Unearned Premium and Unearned Commission

Unearned Premium

In a typical loan transaction, a borrower usually puts up collateral as security for the money being borrowed. For example, when a person purchases a house, the house is used as collateral. In the event the loan goes into default (i.e. the borrower stops paying), the house becomes the property of the lender. The lender can then sell the house and use the proceeds to pay off the balance of the loan. In a premium finance loan, the unused portion of the insurance premium is used as collateral. This is possible because insurance is earned based upon the number of days coverage is in force.

A typical insurance policy is issued for a one year. In most cases each day that the coverage is in force, 1/365th of the policy premium is used. If the insured fails to pay the finance company, the finance company has the authority to direct that the insurance company to cancel the policy. This authority is granted in a “Power of Attorney” clause stipulated in the premium finance agreement. When the policy is cancelled, the earning of the insurance policy ceases. Because the policy premium is paid in advance by the finance company, the unused portion of the insurance premium is sent back to the finance company. The finance company can then apply that money to the balance of the loan.

Upon cancellation of the policy, there are several methods used in determining the amount of the insurance premium that is unearned. Moreover, there are several factors that go into determining which method of earning is used. Some states govern the earning schedule for all insurance policies written in that state. Some insurance companies determine the earning schedule based upon who requested the cancellation, the insured or the insurance company. 

The following methods are commonly used in the industry:

  • Pro Rata — In the pro rata earning schedule, the policy is earned equally each day. Using an example of a 365 day policy, 1/365th of the policy is earned each day. If the policy was in force for 265 days, then 100/365 of the policy is unearned. This unearned portion is what is returned in the event of cancellation.
  • Short Rate — The short rate method of cancellation allows for an accelerated earning of the policy premium. There are typically two methods of calculating the short rate earning schedule. One calculation is based upon a table that indicates the percent of the premium that is earned for each day the policy is active. The second method of calculating short rate is to calculate 90% of the pro rata earning. This provides for a 10% acceleration in the earning.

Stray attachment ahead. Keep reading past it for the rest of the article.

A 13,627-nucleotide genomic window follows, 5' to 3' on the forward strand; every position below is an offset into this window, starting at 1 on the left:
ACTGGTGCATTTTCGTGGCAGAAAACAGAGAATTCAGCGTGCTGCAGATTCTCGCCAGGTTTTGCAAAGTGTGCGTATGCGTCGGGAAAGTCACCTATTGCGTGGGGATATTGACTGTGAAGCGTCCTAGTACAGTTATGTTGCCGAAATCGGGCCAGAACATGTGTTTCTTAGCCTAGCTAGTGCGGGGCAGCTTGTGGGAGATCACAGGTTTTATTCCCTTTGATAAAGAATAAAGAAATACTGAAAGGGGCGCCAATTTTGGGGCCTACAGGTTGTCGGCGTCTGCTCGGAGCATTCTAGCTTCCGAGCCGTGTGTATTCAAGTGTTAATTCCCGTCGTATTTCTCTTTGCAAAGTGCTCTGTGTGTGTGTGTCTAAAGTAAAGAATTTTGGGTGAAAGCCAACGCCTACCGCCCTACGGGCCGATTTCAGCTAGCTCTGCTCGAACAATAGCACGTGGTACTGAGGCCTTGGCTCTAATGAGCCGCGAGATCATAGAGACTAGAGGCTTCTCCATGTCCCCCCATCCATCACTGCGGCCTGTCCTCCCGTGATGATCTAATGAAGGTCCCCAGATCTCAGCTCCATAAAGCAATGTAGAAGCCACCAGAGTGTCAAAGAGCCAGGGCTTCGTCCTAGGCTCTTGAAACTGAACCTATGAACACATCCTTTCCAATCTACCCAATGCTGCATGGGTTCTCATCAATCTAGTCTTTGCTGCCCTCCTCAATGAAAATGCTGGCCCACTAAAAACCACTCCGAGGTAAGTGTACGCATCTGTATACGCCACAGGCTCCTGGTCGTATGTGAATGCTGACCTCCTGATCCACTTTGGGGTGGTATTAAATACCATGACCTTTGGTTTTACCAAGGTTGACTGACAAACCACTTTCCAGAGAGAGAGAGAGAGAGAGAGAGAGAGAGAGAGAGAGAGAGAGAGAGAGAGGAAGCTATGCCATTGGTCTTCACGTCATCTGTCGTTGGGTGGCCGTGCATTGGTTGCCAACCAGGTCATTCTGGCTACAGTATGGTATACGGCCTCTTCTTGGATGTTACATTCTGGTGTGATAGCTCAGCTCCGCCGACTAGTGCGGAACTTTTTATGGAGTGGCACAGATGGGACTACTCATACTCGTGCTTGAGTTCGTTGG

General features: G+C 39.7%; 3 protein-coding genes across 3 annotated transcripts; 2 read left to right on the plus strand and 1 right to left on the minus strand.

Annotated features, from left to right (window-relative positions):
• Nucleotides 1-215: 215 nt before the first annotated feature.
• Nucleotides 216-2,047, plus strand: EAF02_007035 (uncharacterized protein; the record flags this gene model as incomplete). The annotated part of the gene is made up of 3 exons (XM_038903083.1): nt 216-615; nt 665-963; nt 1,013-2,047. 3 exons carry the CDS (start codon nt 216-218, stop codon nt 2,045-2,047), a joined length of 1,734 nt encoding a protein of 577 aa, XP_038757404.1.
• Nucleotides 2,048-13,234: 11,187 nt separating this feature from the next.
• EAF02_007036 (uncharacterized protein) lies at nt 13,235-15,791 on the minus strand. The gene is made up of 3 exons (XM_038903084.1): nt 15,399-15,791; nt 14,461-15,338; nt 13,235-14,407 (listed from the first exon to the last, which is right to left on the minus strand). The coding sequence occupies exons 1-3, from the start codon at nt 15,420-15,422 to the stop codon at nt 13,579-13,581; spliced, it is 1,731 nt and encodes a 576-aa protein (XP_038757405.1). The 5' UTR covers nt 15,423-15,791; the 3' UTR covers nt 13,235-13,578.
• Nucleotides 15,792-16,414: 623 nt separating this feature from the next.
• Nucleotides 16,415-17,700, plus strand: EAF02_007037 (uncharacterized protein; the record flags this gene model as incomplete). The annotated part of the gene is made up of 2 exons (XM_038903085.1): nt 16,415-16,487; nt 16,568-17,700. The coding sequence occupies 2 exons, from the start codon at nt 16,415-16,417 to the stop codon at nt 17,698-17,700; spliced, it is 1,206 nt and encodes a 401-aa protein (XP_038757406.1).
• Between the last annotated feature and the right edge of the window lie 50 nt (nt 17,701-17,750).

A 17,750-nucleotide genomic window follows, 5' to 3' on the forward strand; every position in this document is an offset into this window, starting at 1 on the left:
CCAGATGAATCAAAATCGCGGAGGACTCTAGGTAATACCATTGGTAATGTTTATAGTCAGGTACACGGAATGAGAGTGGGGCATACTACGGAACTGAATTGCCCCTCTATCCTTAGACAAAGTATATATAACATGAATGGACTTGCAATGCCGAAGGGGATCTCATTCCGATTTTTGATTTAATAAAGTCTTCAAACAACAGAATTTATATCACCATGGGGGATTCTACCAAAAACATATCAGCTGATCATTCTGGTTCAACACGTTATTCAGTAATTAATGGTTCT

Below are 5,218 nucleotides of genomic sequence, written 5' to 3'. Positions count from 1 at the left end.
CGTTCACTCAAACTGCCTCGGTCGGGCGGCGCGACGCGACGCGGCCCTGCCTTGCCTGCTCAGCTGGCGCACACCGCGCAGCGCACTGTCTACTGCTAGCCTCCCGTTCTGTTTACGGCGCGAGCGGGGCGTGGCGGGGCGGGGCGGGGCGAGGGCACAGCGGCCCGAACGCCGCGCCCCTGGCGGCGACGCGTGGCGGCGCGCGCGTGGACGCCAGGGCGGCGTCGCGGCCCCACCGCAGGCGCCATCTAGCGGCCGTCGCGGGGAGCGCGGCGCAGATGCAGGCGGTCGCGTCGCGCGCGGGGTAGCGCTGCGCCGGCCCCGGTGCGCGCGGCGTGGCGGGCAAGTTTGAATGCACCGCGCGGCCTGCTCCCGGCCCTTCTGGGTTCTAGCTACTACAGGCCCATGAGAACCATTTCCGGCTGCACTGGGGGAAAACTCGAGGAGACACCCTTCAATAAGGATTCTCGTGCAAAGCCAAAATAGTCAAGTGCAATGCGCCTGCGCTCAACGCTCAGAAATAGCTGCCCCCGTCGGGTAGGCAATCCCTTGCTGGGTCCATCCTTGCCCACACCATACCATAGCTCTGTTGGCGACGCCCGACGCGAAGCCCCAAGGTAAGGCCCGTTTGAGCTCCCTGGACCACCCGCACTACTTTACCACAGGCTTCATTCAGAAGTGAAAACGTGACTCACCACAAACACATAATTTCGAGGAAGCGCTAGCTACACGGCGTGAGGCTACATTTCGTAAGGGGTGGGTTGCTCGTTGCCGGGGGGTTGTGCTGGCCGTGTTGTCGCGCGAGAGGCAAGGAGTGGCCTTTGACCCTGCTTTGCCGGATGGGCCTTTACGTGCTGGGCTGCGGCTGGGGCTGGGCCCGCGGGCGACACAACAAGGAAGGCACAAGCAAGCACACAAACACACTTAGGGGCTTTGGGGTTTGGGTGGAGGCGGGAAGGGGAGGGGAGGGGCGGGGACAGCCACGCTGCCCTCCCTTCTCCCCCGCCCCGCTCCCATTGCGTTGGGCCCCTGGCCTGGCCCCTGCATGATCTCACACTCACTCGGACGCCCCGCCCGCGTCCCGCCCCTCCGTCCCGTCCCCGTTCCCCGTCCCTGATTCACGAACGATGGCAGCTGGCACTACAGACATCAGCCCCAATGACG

Minimum Earned Premiums

Another important aspect is something called a minimum earned premium. Frequently, insurance carriers will earn a minimum amount of the annual policy premium even if the policy is only in force for a very short period of time. Insurance carriers do this in order to cover the costs of placing the risk and to insure that, on balance, they retain an adequate amount of premium to offset claims. A common example of this is a 25% minimum earned premium. This means that even if cancellation occurs very early in the policy term (for example, after one month), the unearned premium will never be less than 75% of the annual policy premium. This has a material impact on the collateral if the premium is financed. 

Unearned Commission

The calculation of unearned commission coincides with the unearned premium calculation. An insurance agent is typically paid a commission by the insurance company for writing the policy. This commission is earned by the insurance agent using the same method that the insurance policy is earned. In the event of cancellation, that commission has not been earned in full, and the unearned portion is refundable to the insured.

 

  Written By: Todd Greenbaum
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